If super-sleuth Jessica Fletcher decides to come out of retirement, she’ll have to brace herself for stomach-turning crime scenes. Or move to Britain.
Brainy, bloodless detective shows like Murder, She Wrote may be dead on network TV in the United States, but they’re thriving in Britain, where viewers can enjoy a jolly good whodunit.
“I think it’s quite nice to escape what’s going on, to be able to sit down and go, ‘Here’s a beginning, middle and end of a wonderful story with a mystery to it, set in a beautiful landscape’, ” said Kate Bartlett, executive producer for Vera, the long-running series in which Brenda Blethyn’s character relies on many of the same quirks and insight once applied by Lt. Columbo.
“Sometimes you want that, and sometimes you want something darker.”
Americans craving the “darkness” have a rogues’ gallery of homegrown options to choose from.
Recent episodes of Criminal Minds, which wrapped up its 15-season last month, have focused on FBI agents chasing a serial killer who wears the skin of his victims.
The lead character in Hannibal once made an antagonist eat his own nose. In Interrogation, viewers are introduced over and over again to a victim with two knives in the back, a cord around her neck and her head bashed in.
“The true story that we did research on contained a certain amount of violence and a certain amount of sex that we had to portray to be able to stick to the truth, ” said Interrogation co-creator Anders Weidemann during the Television Critics Association press tour. “If your idea demands violence or sex, you should do it. But if it’s just used as a speculative way to create tension, then don’t.”
But a plethora of new viewing options in the US proves that you can create tension without making viewers feel like they just stumbled into the Spanish Inquisition.
The Hallmark Movies & Mysteries channel has been one of cable’s fastest-growing networks since its debut six years ago, thanks to titles like Crossword Mysteries: A Puzzle to Die For and Murder, She Baked: A Chocolate Chip Cookie Mystery.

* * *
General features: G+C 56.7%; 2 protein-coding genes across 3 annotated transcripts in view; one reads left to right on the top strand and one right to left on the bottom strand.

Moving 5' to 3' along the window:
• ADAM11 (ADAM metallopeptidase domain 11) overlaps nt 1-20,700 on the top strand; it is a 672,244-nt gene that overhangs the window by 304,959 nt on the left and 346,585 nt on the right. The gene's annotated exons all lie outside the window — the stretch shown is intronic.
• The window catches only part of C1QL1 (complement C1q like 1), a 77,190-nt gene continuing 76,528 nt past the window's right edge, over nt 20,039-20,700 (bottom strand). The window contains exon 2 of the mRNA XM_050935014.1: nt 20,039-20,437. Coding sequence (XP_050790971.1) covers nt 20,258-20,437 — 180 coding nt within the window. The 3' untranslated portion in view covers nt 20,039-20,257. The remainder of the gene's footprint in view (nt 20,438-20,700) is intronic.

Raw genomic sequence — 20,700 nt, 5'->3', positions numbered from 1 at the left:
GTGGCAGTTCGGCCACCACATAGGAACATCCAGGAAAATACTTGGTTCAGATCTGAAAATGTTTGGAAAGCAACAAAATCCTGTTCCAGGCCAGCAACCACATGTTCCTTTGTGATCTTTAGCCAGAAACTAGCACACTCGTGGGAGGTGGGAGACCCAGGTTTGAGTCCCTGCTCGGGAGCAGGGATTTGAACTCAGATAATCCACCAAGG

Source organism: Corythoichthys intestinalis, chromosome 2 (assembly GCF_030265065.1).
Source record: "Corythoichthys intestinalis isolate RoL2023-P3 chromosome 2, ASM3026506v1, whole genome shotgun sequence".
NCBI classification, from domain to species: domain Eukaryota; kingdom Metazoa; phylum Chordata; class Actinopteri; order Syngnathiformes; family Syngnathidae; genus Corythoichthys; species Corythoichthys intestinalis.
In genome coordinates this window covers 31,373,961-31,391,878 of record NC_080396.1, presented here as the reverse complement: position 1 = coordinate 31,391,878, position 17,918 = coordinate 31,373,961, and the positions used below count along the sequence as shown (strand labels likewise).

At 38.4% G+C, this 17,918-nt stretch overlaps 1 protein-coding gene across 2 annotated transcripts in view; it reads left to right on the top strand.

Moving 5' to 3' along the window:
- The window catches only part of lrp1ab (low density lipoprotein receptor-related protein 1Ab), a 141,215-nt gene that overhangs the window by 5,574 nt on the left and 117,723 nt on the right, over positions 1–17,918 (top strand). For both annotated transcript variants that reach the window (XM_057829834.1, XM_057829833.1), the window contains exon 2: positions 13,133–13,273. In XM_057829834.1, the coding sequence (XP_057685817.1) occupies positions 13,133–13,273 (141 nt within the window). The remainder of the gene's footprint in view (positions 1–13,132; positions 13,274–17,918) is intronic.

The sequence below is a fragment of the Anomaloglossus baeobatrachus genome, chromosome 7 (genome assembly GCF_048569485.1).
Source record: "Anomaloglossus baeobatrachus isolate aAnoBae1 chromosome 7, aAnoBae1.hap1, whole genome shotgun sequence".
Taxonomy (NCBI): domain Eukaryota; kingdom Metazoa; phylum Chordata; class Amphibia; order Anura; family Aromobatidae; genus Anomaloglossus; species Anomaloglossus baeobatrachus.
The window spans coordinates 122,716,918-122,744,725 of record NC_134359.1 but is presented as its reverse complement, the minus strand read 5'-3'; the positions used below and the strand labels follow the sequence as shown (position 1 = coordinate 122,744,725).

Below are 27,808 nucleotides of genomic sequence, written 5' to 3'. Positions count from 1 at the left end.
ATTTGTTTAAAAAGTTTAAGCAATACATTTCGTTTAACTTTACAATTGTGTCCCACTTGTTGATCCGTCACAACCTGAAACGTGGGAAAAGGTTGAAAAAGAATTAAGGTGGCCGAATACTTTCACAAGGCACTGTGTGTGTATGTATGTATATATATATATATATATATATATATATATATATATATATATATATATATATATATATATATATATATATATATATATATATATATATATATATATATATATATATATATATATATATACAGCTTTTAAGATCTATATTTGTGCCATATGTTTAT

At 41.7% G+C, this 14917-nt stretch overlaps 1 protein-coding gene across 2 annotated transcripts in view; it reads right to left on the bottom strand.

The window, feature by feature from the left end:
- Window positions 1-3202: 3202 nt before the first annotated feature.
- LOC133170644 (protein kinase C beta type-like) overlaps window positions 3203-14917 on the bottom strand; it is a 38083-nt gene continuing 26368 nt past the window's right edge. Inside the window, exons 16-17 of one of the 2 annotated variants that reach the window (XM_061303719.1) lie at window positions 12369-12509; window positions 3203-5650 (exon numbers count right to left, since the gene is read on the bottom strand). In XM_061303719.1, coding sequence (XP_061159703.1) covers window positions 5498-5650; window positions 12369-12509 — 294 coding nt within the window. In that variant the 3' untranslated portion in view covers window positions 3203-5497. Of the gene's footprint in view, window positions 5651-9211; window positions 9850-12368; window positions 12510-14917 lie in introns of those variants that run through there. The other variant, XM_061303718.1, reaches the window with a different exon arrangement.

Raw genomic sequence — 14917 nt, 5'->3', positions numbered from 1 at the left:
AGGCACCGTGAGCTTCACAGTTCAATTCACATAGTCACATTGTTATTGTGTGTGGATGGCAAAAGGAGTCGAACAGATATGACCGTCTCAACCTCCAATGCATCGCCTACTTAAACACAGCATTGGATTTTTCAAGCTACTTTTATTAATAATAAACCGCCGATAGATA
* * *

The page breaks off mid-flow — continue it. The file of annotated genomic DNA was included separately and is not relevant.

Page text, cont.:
Older viewers are more inclined to treat their TV choices as inspirations for their next vacations, which explains why so many of the murders take place in picturesque landscapes.
Those backgrounds are particularly inviting for fans in London and Manchester, where the sun makes fewer public appearances than Queen Elizabeth.
That’s a sharp contrast to American procedurals, which are almost always set in urban cities.
“You’re sitting in your home in the UK, it’s winter, and the biggest thing on TV is this thing called Death In Paradise, which is set in the Caribbean, ” said veteran actor Adrian Dunbar, whose credits include Blood and Line Of Duty.
“The reason we’re all watching is the sunshine and the beaches. Everybody wants to watch good weather.”
Perhaps the biggest difference between American and British series is how much – or how little – we get to know our protagonists.
The Law & Order and CSI franchises pride themselves on how little they reveal about their central characters’ private lives, while the personalities of the Britain’s most storied detectives – Sherlock Holmes, Inspector Morse, Jane Tennison – are often more intriguing than the cases they’re tackling.
“These are normal people in exceptionally difficult circumstances, and that’s what drives the narrative of each episode, ” said executive producer Phil Hunter in reference to the appeal of his series Vera.“We’re invested, because Vera could be your neighbour.
“That sort of authenticity of character means we can hold the viewer’s attention without the violence.” – Neal Justin/Star Tribune (Minneapolis)/Tribune News Service